Japan suffered a major setback on the first day of the International Whaling Commission meeting in South Korea after losing a vote to allow secret ballots.

New Zealand Conservation Minister Chris Carter said from the meeting last night that member countries had narrowly voted against the proposal, 30-27, despite Japan's confidence it would succeed.

"Japan must be furious."

Japan wanted a secret ballot to take pressure off countries making unpopular decisions.

Mr Carter said Nauru, understood to be pro-whaling, had not turned up to the meeting of the 66-member body, while Denmark and Finland voted against secret ballots despite their general support for Japan.

Tuvalu, Kiribati and the Solomon Islands had, as predicted, aligned themselves with Japan, which Mr Carter put down to "promises of aid".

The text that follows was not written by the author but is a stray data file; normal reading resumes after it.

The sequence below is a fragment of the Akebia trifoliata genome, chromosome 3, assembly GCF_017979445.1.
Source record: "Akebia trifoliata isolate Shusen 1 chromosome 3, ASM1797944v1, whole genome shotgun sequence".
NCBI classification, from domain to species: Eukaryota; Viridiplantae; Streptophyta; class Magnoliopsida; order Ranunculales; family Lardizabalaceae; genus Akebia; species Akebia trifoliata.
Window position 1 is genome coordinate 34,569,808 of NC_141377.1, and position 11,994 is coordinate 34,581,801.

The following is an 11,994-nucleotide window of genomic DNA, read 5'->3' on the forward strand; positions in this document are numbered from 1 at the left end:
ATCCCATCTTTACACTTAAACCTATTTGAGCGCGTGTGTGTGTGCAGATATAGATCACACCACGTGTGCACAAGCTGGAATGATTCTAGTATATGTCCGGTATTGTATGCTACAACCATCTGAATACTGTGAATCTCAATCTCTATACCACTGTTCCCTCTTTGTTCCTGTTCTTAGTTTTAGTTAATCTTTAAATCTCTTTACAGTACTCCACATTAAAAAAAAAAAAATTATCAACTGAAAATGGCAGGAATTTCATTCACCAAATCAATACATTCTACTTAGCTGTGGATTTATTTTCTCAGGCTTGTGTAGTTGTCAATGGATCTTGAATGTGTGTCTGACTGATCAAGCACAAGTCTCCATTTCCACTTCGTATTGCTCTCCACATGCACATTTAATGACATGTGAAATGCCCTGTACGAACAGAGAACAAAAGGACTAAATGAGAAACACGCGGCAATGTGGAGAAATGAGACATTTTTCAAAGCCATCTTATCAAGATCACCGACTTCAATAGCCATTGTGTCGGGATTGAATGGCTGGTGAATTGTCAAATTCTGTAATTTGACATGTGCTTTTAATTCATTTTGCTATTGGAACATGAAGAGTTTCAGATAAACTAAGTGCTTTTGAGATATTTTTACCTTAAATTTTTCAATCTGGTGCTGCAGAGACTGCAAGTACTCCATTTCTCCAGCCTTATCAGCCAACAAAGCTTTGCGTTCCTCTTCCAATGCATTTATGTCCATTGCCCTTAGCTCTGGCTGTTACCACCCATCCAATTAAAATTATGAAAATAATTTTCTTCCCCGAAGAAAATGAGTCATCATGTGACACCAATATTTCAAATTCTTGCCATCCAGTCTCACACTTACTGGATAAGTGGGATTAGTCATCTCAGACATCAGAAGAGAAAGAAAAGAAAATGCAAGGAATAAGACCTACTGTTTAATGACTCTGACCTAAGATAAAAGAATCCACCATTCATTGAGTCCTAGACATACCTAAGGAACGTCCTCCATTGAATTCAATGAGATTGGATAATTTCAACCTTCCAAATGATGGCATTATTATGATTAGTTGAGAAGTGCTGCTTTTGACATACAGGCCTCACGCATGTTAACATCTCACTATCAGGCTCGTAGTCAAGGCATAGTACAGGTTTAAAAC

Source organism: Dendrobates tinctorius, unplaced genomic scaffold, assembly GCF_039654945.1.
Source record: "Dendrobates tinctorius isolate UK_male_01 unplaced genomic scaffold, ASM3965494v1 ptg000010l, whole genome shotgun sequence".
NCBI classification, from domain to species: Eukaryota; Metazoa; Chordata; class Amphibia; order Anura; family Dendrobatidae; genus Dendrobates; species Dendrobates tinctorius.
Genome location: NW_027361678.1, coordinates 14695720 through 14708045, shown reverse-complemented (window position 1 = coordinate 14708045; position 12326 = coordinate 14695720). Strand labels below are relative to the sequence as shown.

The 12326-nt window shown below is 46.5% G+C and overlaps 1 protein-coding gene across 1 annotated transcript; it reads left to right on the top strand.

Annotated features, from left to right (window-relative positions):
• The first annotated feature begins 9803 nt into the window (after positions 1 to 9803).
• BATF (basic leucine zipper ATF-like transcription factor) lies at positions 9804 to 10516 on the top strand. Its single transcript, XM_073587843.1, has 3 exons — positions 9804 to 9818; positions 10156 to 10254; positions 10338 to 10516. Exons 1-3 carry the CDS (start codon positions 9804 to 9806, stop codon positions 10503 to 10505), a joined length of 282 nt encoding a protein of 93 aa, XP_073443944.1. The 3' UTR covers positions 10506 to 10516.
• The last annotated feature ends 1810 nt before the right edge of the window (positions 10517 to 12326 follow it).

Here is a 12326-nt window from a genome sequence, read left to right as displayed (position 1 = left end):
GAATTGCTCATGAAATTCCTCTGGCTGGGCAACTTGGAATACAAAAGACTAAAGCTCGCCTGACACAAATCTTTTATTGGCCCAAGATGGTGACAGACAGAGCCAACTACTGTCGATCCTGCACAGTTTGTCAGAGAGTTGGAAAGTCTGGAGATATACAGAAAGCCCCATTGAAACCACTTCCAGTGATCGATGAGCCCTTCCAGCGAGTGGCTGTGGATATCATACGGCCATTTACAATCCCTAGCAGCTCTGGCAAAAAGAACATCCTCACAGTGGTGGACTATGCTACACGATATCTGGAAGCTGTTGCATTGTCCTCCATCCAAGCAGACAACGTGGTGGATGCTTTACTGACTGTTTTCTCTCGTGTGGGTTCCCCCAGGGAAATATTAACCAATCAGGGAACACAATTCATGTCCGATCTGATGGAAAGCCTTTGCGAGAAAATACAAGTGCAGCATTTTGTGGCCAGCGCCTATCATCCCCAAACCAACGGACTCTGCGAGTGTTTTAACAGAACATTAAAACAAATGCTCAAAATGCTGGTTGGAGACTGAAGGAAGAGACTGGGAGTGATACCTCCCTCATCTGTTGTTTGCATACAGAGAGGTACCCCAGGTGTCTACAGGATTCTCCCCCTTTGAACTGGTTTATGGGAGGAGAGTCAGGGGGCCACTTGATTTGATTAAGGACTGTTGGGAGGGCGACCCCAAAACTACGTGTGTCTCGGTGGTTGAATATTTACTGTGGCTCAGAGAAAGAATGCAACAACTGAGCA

He said Japan was acting "super-aggressive" but members had realised the IWC's integrity would have been at stake if secret ballots were allowed.

The next important vote in the week-long meeting is scheduled for today with Australia's remit, seconded by New Zealand, to condemn Japan's scientific whaling.

Mr Carter said Japan was using a loophole to harvest whales and now wanted to more than double its minke whale kill in the Antarctic to 935, and take up to 50 endangered fin whales and 50 humpbacks.